Cancer researchers are increasingly studying the genes of naked mole rats for their potential cancer-fighting potential, citing the rodents’ long lifespans and remarkable resistance to age-related diseases, ScienceDaily reports

The animals — which can live up to 30 years, the longest of any rodent — were recently the subject of a study at the University of Rochester seeking to see whether naked mole rats displayed an anticancer mechanism called senescence. Cellular senescence is an evolutionary adaptation that prevents damaged cells from dividing out of control and developing into cancer. However, the genetic function also has a downside: It also accelerates aging. 

In their recent study, researchers wanted to figure out why naked mole rats tend to have such long lifespans while also having a low risk of cancer. They started by comparing the senescence response of naked mole rats with that of mice, which live one-tenth as long, to see whether the former had evolved to eliminate senescence.

However, scientists discovered that naked mole rats do, in fact, experience the aging and cancer-fighting phenomenon, despite continuing to live long, healthy lives, suggesting that eliminating the senescence mechanism entirely may not be the key to a long lifespan, as much previous cancer research had indicated.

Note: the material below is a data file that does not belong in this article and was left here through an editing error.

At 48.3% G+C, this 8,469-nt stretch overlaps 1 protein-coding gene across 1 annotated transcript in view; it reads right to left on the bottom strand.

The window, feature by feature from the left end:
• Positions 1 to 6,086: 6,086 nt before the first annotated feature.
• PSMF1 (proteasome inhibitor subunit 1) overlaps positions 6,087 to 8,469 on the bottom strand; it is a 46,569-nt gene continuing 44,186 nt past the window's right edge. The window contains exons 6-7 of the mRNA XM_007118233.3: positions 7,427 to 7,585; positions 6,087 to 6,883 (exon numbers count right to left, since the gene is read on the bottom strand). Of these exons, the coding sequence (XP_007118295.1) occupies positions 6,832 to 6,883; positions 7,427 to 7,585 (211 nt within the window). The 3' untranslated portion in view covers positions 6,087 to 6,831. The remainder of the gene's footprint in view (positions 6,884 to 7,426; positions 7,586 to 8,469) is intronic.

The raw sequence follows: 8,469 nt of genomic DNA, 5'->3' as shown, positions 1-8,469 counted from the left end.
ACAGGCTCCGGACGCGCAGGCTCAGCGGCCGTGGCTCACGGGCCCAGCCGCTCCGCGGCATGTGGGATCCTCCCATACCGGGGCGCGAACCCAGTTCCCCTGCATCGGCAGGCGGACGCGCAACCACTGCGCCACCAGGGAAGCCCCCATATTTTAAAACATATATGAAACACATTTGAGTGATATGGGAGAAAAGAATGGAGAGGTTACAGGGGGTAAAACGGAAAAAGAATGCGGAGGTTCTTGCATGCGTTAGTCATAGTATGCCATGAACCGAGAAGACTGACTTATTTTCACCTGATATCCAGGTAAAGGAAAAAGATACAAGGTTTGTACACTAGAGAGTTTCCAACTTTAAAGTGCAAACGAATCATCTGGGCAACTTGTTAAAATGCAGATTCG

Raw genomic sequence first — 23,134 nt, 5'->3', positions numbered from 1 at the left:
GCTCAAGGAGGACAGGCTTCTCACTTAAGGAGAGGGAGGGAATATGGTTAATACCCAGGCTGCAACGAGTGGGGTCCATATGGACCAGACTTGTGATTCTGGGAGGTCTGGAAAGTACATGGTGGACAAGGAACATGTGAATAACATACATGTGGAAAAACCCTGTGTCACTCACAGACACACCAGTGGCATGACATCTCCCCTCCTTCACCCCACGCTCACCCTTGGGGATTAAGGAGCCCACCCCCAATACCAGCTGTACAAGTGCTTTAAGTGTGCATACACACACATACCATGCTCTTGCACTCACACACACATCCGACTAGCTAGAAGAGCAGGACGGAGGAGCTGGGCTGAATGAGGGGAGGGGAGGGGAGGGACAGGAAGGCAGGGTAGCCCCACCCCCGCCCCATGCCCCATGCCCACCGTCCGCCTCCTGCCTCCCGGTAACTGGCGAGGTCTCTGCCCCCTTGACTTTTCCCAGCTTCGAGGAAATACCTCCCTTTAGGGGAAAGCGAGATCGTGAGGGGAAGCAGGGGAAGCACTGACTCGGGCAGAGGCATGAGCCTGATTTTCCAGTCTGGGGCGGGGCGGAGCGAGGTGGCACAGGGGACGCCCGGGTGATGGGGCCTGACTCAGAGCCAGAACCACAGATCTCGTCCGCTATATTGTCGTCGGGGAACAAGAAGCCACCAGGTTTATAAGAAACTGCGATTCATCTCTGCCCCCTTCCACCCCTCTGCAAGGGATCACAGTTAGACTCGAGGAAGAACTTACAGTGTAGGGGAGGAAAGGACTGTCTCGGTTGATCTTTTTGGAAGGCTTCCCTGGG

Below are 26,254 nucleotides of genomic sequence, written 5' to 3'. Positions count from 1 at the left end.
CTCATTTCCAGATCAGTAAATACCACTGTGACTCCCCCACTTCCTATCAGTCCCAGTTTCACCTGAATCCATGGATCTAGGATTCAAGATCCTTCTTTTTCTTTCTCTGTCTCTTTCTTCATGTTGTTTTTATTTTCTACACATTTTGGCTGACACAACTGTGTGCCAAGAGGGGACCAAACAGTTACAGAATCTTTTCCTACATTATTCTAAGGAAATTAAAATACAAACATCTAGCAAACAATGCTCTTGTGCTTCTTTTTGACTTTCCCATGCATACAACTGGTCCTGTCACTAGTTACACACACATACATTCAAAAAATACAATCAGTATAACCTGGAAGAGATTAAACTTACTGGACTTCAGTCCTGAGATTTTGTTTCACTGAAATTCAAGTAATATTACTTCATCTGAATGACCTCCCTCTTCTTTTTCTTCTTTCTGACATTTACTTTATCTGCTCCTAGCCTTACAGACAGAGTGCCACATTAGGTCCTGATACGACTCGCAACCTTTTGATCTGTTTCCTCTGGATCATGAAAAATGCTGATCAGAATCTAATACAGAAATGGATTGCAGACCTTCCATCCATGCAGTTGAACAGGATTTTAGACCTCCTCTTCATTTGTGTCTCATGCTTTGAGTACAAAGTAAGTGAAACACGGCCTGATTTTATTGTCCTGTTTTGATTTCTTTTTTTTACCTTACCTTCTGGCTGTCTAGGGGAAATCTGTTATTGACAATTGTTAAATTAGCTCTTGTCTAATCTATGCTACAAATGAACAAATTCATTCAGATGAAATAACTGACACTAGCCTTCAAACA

So why do naked mole rats live so long and so cancer-free? Scientists in the study concluded that in naked mole rats, senescent cells are generally “better behaved” and that this more organized structure may result in a higher resistance to the damaging effects of aging.

“We believe there was some strategy in the evolution of naked mole rats that allowed them to have more systematic changes in their genes and have more orchestrated pathways being regulated,” explained study authors. “We believe this is beneficial for longevity and cancer resistance.”

The research, which was supported by grants from the National Institute on Aging and Life Extensions Foundation, could be an interesting first step into understanding the complex connection between cancer and age-related diseases as we get older. However, much more research is needed before we turn to the rodents for any sort of health-related perks.